Wednesday, February 28, 2007

I Am So Sick Of Saving All Star Weekend. Fine. One More Time. But Pay Attention This Time.

Alright, NBA, listen up, because I am only going to say this once. Do you have something to write with? Because you might want to jot this down. A tape recorder? Even better. Hit the little red button and pay attention:

All-Star weekend sucks. It sucks. No one cares. You ruined it. I already tried to tell you this, but you didn't listen. Idiots, every last one of you. And you know what the worst part is? No, you don't even know, do you? Good God, why don't you sit down for a sec, NBA. This might be harder than I thought.

The NBA All-Star game is the only All-Star game in professional sports that has any chance of being remotely entertaining. The only one. And yet you still screw it up. Your marquee event is the dunk contest. All you have to do is not make it suck, and you've got a ratings bonanza. But somehow you turned what should be a once-a-year spectacle of unbelievable athleticism and power and grace and "holy shit that was awesome!" into something that drew more interest because of who was judging it and was completely overshadowed by a fat ex-player who should probably be in a Gamblers Anonymous meeting racing a 102-year-old referee who was thisclose to shattering both his hips on live television.

I ask you: how the hell do you do that?!?! Really, how? You had to try pretty hard, didn't you? I don't imagine something like that is easy.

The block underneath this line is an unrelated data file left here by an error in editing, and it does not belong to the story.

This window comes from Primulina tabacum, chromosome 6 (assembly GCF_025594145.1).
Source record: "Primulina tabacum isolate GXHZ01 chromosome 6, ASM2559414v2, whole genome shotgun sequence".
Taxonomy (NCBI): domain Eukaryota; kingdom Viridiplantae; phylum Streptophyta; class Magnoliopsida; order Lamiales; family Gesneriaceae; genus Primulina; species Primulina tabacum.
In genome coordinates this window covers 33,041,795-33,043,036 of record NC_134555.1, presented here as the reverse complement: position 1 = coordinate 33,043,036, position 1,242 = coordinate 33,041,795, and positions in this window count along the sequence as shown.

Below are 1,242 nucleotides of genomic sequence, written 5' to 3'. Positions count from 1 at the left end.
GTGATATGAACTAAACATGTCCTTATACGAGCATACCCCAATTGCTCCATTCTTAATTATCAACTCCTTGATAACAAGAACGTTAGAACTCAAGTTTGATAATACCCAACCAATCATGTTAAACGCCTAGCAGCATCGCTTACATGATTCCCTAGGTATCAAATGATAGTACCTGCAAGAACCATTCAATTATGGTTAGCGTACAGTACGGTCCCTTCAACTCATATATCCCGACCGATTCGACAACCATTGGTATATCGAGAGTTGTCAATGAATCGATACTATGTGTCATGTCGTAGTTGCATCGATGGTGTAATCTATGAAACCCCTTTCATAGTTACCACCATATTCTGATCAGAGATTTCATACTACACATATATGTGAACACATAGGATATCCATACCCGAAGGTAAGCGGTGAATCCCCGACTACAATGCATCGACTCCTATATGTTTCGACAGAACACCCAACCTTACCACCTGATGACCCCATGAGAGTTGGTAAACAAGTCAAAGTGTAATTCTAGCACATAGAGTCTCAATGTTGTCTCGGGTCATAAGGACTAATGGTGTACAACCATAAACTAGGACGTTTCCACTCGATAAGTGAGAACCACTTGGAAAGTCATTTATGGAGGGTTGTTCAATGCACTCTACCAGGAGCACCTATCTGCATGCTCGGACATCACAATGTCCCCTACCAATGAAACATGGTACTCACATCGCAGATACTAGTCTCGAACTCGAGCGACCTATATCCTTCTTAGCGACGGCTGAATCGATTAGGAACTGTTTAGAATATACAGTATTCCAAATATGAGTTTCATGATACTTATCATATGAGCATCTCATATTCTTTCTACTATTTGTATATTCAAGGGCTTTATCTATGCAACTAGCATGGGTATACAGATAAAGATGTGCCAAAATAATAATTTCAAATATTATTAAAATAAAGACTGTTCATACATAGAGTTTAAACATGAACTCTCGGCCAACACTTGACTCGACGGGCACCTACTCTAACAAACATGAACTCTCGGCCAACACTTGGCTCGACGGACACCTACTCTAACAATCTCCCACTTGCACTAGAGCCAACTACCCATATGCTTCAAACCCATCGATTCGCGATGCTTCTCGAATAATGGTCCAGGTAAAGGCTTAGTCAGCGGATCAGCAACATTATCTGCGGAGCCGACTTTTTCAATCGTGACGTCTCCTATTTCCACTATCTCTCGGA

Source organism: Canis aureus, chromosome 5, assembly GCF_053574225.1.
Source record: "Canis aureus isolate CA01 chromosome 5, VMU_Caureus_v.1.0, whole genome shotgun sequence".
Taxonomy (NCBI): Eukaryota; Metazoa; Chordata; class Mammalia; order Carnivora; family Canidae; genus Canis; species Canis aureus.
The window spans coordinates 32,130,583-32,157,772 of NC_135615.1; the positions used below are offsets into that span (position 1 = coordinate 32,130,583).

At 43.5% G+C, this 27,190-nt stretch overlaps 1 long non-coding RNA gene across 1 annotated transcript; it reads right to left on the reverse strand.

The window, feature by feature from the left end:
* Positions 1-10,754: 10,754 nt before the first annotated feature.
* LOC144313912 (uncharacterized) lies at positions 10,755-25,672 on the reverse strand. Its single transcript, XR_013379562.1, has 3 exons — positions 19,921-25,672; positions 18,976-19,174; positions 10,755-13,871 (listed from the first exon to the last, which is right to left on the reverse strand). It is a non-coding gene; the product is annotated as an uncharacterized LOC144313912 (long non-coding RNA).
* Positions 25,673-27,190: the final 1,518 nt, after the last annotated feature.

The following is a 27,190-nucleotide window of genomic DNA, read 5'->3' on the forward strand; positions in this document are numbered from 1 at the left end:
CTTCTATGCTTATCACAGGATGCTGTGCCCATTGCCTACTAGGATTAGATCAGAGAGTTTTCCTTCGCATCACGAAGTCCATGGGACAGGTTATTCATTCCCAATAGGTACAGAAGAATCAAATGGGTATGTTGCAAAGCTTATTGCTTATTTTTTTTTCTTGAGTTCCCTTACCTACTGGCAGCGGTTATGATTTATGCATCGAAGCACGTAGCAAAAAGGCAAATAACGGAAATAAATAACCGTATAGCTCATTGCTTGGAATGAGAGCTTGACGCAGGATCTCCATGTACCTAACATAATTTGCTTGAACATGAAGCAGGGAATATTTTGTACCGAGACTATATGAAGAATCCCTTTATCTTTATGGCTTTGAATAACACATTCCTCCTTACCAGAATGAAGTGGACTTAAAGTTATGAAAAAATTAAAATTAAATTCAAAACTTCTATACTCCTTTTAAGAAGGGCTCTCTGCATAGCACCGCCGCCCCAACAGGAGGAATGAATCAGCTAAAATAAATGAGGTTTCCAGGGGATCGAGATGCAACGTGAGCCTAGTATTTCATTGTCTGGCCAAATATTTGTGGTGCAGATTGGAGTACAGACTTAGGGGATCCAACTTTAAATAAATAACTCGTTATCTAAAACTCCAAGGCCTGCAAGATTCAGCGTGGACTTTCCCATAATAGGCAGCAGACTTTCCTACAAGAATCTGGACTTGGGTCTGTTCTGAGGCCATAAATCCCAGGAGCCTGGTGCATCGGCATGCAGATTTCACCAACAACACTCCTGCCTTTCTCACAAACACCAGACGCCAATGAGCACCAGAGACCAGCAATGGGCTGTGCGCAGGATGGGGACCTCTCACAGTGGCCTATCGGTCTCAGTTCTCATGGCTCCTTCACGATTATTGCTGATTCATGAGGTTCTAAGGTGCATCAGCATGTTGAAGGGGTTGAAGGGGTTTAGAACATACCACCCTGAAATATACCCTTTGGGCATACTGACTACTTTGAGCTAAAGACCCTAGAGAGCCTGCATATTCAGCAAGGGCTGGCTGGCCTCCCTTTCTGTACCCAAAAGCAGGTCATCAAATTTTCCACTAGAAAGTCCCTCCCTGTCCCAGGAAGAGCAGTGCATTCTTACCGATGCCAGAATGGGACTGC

Listen, it is too late for the dunk contest. It's over. It has lost any momentum it ever had because you made it stupid. And screw this "players don't want to get embarrassed if they lose" crap. Tracy McGrady got absolutely owned by Vince Cater and he just started for the West All-Stars and is an MVP candidate. No one seems to mind that he lost to VC in a dunk contest; his shoe deal and street cred are still in tact. The reason no one wants to do it because it is stupid. Plain and simple.

So here is what you do: let the players tape their dunks and then let them submit them. Oh you don't think that'll work? Well then why are those two videos of Nate Robinson and Dwight Howard practicing their dunks infinitely more popular than the actual dunk contest? Let's take a look, shall we?

Here's Nate Robinson, who by all accounts has done more to ruin the dunk contest than any single person outside of the Birdman:

You know what? That was some cool shit right there. Nate Robinson currently has the rep of an immature gunner who acted like a complete punk when he single-handedly instigated the nastiest brawl of the season less than a year after taking roughly 472 attempts to win the dunk contest while screwing over a completely unprecedented dunk in the process and in that video he came off as likable. Read that again: after all he did, Nate Robinson came off as likable.

Now, why is that? Well, maybe it was because he could explain what he was going to do, which might reduce the awe factor a tad, but at least the judges will know what the hell they are looking at, which would be in start contrast to anything this year's judges could claim. Plus, we get to see him pull off his best dunk in just one try, making it unspeakably more impressive than if we had just watched him screw the pooch for the umpteenth time in a row. And last but not least, he does some creative, venue-specific stuff that should be rewarded.